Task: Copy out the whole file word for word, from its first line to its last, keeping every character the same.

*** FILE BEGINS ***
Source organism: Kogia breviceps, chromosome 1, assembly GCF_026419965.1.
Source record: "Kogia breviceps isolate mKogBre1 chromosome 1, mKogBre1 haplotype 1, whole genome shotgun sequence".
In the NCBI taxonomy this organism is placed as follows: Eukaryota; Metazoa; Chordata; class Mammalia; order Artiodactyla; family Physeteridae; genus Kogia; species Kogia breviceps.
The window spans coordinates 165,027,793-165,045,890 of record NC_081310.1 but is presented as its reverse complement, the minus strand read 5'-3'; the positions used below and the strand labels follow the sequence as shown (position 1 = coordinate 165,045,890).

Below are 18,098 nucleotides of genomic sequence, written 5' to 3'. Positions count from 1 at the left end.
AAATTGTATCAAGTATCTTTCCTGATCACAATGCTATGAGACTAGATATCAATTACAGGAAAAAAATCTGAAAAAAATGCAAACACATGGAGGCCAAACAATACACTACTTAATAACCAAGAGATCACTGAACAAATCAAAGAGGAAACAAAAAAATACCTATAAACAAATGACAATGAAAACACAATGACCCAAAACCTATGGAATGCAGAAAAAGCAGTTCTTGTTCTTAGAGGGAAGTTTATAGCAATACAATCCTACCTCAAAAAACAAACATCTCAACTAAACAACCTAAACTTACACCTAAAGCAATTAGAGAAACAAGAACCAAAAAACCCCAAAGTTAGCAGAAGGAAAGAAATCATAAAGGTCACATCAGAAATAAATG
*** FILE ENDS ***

Source organism: Kogia breviceps, chromosome 1, assembly GCF_026419965.1.
Source record: "Kogia breviceps isolate mKogBre1 chromosome 1, mKogBre1 haplotype 1, whole genome shotgun sequence".
In the NCBI taxonomy this organism is placed as follows: Eukaryota; Metazoa; Chordata; class Mammalia; order Artiodactyla; family Physeteridae; genus Kogia; species Kogia breviceps.
The window spans coordinates 165,027,793-165,045,890 of record NC_081310.1 but is presented as its reverse complement, the minus strand read 5'-3'; the positions used below and the strand labels follow the sequence as shown (position 1 = coordinate 165,045,890).

Below are 18,098 nucleotides of genomic sequence, written 5' to 3'. Positions count from 1 at the left end.
AAATTGTATCAAGTATCTTTCCTGATCACAATGCTATGAGACTAGATATCAATTACAGGAAAAAAATCTGAAAAAAATGCAAACACATGGAGGCCAAACAATACACTACTTAATAACCAAGAGATCACTGAACAAATCAAAGAGGAAACAAAAAAATACCTATAAACAAATGACAATGAAAACACAATGACCCAAAACCTATGGAATGCAGAAAAAGCAGTTCTTGTTCTTAGAGGGAAGTTTATAGCAATACAATCCTACCTCAAAAAACAAACATCTCAACTAAACAACCTAAACTTACACCTAAAGCAATTAGAGAAACAAGAACCAAAAAACCCCAAAGTTAGCAGAAGGAAAGAAATCATAAAGGTCACATCAGAAATAAATG